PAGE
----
This is a set of longish short stories by new author Uday Gupt.
In Hodson’s Gold, a quest for the legacy of one of the most colourful characters of the Indian Mutiny of 1857 leads, via a poem in code and a coded poem, straight to a thoroughly startling address in Delhi.
Two boys grow up in the 1990’s and 2000’s in Bishnupur, West Bengal, and Kolkata, in Friends, and their growing up years trigger an international sensation when revealed.
Shooting for an improbable 4th Pulitzer Prize, a three-time winner arrives in Kolkata’s Red Light district to discover, even more improbably, that It Happens Only in India.
After setting up a roaringly successful business, and after thirty seven years, Will Reena?, readers are asked, in the only short novella in the collection.
It turns out, in The Last Supper, that the human models for a painting done over two hundred years ago in Kolkata were keepers of wholly unexpected secrets.
On a Buddha Purnima day, the holiest day in the Buddhist calendar, a miracle occurs in Sarnath near Varanasi.
And finally comes the title story Final Cut that mixes magic, religion and celebrities to create a potent situation
What’s Unusual and Interesting About This Book?
As you can make out from the synopsis above, this book is really quite different from most others I read this year. Most of the stories are set in modern times but have very strong roots in the past. I like this approach that the author has taken because it gives a wonderful sense of how things come to be.
For example, the story of Hodson’s Gold is primarily set in the present, but strongly connected with the Indian Mutiny of 1857. Similarly, Friends is a modern story too, but its roots are set in the Naxalite movement of the late 60s. I love how the author brings out this connection between past and present in these stories.
I also love that most of these stories are primarily Indian stories that deal with almost entirely Indian issues. In this age of increasingly global settings, it makes a refreshing change to find something so deeply rooted in time and place, but still modern in tone.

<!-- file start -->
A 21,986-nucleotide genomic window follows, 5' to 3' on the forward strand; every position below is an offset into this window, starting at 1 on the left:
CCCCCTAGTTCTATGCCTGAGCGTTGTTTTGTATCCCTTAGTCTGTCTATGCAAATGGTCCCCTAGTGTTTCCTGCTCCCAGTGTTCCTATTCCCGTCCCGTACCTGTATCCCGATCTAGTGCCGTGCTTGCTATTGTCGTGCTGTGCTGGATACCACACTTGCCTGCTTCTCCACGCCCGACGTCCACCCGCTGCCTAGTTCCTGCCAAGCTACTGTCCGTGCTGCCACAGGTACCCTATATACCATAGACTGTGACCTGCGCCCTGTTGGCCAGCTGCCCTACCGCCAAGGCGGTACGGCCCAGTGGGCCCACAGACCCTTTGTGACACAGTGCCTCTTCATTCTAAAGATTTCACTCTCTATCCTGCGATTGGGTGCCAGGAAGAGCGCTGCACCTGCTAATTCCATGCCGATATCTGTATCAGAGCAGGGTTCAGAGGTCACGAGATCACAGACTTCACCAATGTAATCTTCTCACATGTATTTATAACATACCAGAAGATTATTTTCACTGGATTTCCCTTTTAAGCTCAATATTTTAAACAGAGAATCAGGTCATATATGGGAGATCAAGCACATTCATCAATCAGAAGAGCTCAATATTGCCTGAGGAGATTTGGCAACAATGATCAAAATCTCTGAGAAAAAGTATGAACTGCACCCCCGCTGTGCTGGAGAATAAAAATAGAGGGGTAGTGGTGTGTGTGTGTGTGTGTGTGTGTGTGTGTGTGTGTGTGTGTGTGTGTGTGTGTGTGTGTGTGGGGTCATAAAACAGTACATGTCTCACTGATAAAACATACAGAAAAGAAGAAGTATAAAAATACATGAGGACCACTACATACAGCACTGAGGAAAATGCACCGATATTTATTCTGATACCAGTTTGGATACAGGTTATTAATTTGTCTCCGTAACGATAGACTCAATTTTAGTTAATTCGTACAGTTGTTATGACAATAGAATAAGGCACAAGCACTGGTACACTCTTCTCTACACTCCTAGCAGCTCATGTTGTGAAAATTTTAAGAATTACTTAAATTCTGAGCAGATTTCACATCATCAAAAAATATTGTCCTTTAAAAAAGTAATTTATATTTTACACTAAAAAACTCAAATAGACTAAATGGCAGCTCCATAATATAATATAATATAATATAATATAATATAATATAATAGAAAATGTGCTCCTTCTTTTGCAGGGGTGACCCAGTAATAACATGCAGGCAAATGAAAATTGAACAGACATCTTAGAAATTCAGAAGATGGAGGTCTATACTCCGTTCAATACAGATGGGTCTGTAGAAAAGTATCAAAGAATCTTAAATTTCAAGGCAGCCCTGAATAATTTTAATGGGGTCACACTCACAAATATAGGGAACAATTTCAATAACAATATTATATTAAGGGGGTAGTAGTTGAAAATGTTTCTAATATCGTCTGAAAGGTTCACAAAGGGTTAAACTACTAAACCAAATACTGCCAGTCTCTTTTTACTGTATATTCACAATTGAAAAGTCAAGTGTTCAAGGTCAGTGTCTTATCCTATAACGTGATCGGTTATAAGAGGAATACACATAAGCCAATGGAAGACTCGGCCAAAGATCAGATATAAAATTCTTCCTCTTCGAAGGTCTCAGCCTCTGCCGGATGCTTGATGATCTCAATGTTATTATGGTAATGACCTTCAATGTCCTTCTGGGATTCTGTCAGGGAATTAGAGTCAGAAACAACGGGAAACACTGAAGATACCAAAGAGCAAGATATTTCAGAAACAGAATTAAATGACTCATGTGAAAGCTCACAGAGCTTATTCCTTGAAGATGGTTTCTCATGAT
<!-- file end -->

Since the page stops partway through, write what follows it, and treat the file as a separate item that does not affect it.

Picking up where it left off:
There is also enough variation in theme and setting making each story a pleasant surprise. The settings vary from rural West Bengal to Kolkata to Old Delhi to Varanasi. The time periods are also a surprise. Most of the stories are set in the late 90s to 2000s, but in between we have a Buddha Purnima, which is set sometime after the fall of the Maurya dynasty.
How’s the Writing? What about the Stories?
The writing is pretty good. One thing I realized is Uday Gupt is incredibly strong at starting sentences. All the stories in the book start out very strong. See a couple of examples I have cited here to showcase his writing.
I do feel though that the stories by and large tend to sag in the middle. These stories could have been edited a bit to make them more taut.
As an example, I cite Buddha Purnima. It has an amazing start, and the ending is great too. There was just a random section thrown in between about the Satavahanas that ultimately had no relation to the actual story. Cutting out this section and focusing more on the tantricism would have made what is admittedly a good story, much better. A similar comment can be made on the Will Reena? novella, which is again good, but really didn’t need to be this long.
My favorite stories of the lot were Hodson’s Gold, Friends, and Final Cut which were all awesome and more important stuck to the main story without getting drawn into side issues or too much world-building.
Overall this is an interesting read, well-written, and promising debut by the author Uday Gupt and I look forward to more such books by him.
Thanks to the publicist for sending me a copy of this book in exchange for an honest review.